Share the best engine lesson you learned from a fire you went to. It does not have to be from your biggest or toughest job. In fact most of us will probally cite a routine fire where we learned something new or reinforced a lesson.
....at least "second fire at same address" calls count towards our run totals as two first due jobs. HA! Anyway...I agree that the Engine Officer should decide when it is time to take up from the fire floor. It is this Officer that usually observes the "final washdown" anyway and the Truck hates getting wet. That's why they are always "checking for tools" when the washdown commences.
I think one of the best lessons I have ever learned was when I was assigned to an Engine and I have applied to every company I have been assigned to since. That lesson would be to do your own size up as you work on your task(s). I suspect too often guys rush in before ever even taking a look at the building/situation. I learned this one at what appeared to be a single story wood frame ranch with fire showing out of basement egress windows at 1:30 in the AM. I always try to stop and take a quick look under the smoke before advancing for fire location, victim location and floor plan but with this fire the smoke was at floor level and rising up and out of the floor cracks. We figured we'd advance in less than ten feet find the stairway , go down and put the fire out. Ahh we should have taken a glance at either side or even the roof line. Turns out this was anything but a single story PD. There were four levels with 8 bedrooms and the stairs were not where I thought . Since then I always do my best to take time to make time. Slow is smooth and smooth is fast. This applies to VES too and I will add something on that there. Thanks for the thread Ray.
The lesson I learned or saw reinforced was that the fire building may not be the first building where water should be applied. This past week my department was dispatched for a house fire. The first truck and two engines arrived within 3 minutes of the dispatch to find a house with heavy fire thoughout, with exposures. The first due engine company decided to place their deck pipe in service on the house that was fully involved ignoring the exposure house. This worked out well for my company since they got to do some decent firefighting in the exposure. However I believe that if the first due company placed their deck pipe on the exposure house we could have gotten through the night with only one seriously damaged house rather than two. Just something to think about.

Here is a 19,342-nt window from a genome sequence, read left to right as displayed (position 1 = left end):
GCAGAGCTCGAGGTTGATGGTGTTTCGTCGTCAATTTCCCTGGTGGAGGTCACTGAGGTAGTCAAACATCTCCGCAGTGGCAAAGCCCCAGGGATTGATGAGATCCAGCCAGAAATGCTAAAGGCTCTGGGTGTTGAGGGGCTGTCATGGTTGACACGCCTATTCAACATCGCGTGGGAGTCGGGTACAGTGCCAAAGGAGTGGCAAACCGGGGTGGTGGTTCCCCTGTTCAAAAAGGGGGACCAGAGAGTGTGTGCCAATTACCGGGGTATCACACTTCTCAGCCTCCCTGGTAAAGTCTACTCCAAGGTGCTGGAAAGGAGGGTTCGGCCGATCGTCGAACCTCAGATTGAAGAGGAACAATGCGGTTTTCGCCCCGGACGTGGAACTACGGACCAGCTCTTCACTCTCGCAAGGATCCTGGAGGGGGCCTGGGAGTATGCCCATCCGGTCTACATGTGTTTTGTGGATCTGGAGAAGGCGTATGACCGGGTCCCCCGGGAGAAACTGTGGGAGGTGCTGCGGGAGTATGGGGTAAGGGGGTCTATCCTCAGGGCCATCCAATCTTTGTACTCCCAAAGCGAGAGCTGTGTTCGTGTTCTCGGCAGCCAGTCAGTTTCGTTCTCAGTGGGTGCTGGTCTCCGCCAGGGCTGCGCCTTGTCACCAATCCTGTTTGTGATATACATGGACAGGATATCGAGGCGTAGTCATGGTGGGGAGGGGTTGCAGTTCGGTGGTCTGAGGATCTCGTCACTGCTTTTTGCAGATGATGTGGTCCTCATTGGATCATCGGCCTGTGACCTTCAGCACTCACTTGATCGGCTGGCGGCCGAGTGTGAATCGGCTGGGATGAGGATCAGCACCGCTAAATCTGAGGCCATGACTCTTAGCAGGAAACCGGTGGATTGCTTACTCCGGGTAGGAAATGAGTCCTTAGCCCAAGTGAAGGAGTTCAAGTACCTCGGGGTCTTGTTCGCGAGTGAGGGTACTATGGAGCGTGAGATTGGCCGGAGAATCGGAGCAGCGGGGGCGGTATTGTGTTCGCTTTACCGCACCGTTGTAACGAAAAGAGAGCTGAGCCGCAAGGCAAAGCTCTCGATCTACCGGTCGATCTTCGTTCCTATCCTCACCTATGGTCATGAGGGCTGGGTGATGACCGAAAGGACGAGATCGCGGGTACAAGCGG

We had a fire in a 5 story multiple occupancy a few years ago. When you made entry you were entering on Floor 3 and the fire was on Floor 2. While watching a line advance to the fire room, (I was working S&R at this fire) one of the doors behind the firefighter advancing the line closed stopping the advance cold. The fire was eventually extinguished with the "house line". We didn't have enough manning to have a door man.
I have two lessons that I would like to share. The first is a reply to the above post that Barry left.
We had a multi-company drill at a large single story mall a few months back and I help run the troops through it. It was a pretty easy drill. Pull 2 1/2" supply line to the interior courtyard/breezeway and then hook up the hose bundle and begin to flake out the line. To make the stretch, we traveled down an interior hallway with firedoors on both ends. There was just enough of a gap under the fire doors that once the line was charged, if you forgot to chock the door, the door would close on the hose reducing your fire flow to nearly nothing and wedging the door closed so you could not get OUT!!! This was one of the best examples I could hope for in reminding new guys and the older salts too that "If you go through it, wedge it." They really "got it" after that one...
One thing I try to teach our newer members is to use there wedges on EVERYTHING. if you go on an EMS run, wedge the door open. Fire Alarm? Wedge it. Smoke removal? You get the idea. If you use the wedges on everyday runs, you will be more likely to use them when you need them.
The other lesson, i have mentioned in the "stretching short" forum, is Don't get caught ALWAYS pulling a cross-lay or preconnect. If the situation calls for a wyed line or bundle op, be sure to recognized it early and call for the appropriate line. DOn't burn your troops, because you were too lazy to train on estimating stretches and pulling different lines...
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